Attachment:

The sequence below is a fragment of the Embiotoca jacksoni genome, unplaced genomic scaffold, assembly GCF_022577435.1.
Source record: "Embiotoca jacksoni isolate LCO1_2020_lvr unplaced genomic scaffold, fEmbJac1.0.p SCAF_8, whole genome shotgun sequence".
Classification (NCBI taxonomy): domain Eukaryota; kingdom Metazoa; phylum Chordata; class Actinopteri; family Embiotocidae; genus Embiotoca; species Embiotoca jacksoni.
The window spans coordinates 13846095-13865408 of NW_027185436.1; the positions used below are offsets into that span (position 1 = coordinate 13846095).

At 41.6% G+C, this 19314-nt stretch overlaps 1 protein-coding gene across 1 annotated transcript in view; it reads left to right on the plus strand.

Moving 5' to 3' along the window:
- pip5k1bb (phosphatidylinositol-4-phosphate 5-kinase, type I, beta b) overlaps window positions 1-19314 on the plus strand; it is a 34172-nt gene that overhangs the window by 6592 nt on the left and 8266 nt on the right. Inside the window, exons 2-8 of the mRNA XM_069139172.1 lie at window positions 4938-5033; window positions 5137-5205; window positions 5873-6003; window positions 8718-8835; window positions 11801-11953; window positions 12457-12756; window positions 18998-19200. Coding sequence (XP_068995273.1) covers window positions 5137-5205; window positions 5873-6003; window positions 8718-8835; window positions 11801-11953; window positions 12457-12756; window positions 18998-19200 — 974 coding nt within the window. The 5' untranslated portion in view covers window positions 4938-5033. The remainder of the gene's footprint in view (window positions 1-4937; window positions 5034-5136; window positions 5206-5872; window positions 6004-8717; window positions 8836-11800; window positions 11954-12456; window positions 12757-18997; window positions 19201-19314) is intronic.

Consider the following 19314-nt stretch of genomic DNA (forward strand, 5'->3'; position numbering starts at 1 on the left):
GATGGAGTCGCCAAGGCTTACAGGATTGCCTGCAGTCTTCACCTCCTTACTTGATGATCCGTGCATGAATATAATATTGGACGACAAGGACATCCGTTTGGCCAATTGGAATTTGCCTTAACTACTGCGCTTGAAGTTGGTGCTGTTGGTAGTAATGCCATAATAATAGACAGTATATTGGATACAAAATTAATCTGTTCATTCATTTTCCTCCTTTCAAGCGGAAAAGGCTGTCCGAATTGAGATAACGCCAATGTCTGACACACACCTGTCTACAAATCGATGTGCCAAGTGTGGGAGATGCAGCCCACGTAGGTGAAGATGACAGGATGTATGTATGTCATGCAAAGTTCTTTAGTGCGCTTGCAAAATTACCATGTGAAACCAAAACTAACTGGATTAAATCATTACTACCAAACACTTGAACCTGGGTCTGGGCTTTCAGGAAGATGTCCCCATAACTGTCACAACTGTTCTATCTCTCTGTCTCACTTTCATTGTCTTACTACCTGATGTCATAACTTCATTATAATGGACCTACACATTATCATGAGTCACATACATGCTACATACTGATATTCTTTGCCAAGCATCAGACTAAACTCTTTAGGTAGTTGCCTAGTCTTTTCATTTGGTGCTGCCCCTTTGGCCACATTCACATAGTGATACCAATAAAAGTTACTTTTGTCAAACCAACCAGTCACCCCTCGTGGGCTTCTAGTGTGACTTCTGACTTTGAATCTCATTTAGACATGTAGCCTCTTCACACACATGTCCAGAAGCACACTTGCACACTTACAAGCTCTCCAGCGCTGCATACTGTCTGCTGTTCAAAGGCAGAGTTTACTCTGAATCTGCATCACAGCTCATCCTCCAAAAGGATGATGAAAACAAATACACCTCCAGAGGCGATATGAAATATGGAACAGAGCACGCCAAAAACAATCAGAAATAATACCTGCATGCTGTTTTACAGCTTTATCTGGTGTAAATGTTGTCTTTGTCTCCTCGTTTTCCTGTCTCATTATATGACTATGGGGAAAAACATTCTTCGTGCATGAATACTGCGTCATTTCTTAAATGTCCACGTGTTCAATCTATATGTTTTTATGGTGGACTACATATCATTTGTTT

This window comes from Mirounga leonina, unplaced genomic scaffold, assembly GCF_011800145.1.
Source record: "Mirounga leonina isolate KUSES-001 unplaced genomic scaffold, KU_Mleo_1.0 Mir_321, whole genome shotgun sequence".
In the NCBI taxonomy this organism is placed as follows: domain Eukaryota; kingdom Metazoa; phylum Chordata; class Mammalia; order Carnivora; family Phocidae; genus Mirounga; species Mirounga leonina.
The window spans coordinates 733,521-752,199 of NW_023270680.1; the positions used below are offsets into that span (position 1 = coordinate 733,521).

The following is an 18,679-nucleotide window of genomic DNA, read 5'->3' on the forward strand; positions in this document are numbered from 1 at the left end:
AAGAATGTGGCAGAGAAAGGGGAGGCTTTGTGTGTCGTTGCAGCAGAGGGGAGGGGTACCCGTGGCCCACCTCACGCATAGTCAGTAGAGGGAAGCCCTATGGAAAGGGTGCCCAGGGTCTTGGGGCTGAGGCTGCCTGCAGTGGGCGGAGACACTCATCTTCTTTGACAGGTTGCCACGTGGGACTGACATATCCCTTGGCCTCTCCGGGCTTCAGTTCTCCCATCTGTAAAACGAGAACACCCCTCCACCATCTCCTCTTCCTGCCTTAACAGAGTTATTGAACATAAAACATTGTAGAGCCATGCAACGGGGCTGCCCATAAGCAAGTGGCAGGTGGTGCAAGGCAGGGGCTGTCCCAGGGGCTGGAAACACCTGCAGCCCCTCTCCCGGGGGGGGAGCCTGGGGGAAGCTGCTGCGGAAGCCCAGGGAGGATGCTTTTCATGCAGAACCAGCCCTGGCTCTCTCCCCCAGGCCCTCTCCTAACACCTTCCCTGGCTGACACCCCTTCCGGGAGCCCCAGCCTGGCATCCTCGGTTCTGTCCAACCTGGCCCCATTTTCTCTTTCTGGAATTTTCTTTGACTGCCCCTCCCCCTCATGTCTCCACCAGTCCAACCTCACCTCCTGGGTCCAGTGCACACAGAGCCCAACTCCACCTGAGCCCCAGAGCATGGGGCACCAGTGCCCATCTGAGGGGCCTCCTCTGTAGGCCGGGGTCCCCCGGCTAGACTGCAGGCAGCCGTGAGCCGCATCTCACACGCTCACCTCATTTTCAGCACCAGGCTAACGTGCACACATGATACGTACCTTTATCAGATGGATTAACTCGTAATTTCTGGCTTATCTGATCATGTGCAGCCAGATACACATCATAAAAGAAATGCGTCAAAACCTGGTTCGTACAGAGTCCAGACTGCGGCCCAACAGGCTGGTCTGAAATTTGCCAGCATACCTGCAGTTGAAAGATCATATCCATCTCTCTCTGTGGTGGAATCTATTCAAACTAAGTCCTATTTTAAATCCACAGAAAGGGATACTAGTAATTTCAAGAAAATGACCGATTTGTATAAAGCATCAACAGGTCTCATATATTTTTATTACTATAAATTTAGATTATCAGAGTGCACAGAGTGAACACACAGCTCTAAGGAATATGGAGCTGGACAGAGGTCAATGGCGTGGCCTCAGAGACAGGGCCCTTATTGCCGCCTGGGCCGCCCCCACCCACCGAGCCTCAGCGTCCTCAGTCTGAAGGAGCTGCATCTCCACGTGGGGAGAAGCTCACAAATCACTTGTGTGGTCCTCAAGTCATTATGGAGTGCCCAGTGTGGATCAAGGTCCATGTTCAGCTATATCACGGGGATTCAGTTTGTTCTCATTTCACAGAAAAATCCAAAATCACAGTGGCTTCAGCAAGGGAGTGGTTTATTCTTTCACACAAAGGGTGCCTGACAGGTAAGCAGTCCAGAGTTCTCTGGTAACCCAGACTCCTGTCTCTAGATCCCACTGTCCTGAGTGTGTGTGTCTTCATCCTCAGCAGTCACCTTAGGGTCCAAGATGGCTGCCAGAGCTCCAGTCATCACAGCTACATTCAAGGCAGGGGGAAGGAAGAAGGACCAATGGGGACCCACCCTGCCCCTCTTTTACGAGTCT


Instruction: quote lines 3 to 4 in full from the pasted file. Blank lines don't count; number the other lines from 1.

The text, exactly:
Classification (NCBI taxonomy): domain Eukaryota; kingdom Metazoa; phylum Chordata; class Actinopteri; family Embiotocidae; genus Embiotoca; species Embiotoca jacksoni.
The window spans coordinates 13846095-13865408 of NW_027185436.1; the positions used below are offsets into that span (position 1 = coordinate 13846095).